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Research Shows Plant-Microbe Interactions Affect Plant Abundance On Landscape

Andrew Kulmatiski
Utah State University
Plant-soil feedback experiment

When plant ecologists are out for a walk, they see a puzzle. For almost 100 years, they’ve been trying to understand what governs the presence and abundance of a plant species in a community.  

For example, why does cheatgrass blanket a landscape, while grand collomia is rare? 

Andrew Kulmatiski, an assistant professor of ecology at Utah State University, has identified a potentially important process associated with the abundance of plant species on the sagebrush landscape.

"Farmers have known for thousands of years about plant-soil feedbacks, basically the idea is as a plant grows it accumulates pathogens and symbionts in the soil and that can change subsequent plant growth," Kulmatiski said. "Just in the past 10 or 20 years ecologists have started to think about how plants change soils, and how that affects how plants grow, which plants coexist, and how productive plants are."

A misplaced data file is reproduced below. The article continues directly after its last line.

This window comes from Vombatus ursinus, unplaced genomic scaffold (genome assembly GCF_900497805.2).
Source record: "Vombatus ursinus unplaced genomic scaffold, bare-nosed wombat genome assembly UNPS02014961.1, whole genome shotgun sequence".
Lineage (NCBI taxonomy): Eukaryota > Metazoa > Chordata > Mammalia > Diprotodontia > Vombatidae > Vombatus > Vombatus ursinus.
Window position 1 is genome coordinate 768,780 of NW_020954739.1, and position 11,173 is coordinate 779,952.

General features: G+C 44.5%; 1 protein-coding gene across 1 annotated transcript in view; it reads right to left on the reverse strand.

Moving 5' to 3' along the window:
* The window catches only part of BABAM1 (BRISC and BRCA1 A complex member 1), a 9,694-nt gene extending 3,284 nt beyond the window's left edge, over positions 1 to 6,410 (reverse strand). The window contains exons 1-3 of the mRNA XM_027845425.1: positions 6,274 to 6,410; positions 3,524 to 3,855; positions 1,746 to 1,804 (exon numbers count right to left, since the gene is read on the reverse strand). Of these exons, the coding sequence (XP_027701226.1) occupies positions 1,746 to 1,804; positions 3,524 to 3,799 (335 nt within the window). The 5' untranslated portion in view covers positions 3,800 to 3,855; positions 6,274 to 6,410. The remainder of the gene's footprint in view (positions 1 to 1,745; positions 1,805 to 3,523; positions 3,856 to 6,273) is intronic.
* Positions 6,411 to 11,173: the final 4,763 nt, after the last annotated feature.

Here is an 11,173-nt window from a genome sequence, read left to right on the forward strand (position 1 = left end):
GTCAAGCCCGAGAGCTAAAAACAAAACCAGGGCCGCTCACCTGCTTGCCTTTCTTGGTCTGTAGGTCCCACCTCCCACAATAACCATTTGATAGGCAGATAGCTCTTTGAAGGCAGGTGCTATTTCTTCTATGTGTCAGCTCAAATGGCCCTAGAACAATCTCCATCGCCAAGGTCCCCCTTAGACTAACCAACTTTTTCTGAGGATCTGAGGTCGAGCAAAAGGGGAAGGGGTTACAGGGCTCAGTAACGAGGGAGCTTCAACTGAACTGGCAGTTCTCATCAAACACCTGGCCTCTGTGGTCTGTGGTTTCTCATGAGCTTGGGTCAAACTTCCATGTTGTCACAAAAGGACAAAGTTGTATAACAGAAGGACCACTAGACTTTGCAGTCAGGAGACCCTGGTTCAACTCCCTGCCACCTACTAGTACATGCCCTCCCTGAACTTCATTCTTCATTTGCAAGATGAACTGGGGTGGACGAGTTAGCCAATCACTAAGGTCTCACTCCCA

This study was performed in the sagebrush steppe using both native and invasive grasses and flowers.  The most common species in the sagebrush steppe, like balsamroot and bluebunch wheatgrass, associated with beneficial bacteria and fungi.  They also tended to live longer.  The rarest species, like grand collomia, interacted with harmful bacteria or fungi and had short lifespans.  Invasive species like cheatgrass also tended to have short lifespans, but interacted with beneficial microbes. 

Weedy plants’ associations with symbiotic bacteria and fungi could cause them to be successful invaders, and could explain why they are so common in the sagebrush steppe.

"Plants that live a long time and become abundant on the landscape benefit from an ability to increase the abundance of symbionts in the soil like mycorrhizae and growth-promoting bacteria," Kulmatiski said.

Kulmatiski hoped that in the future, plant growth-promoting bacteria and fungi can be isolated in the laboratory.  The cultured microbes could then be applied to plants to help desirable plants grow. 

Kulmatiski’s research can be found in the December 2017 issue of the Journal of Ecology, under the title Live long and prosper: plant–soil feedback, lifespan, and landscape abundance covary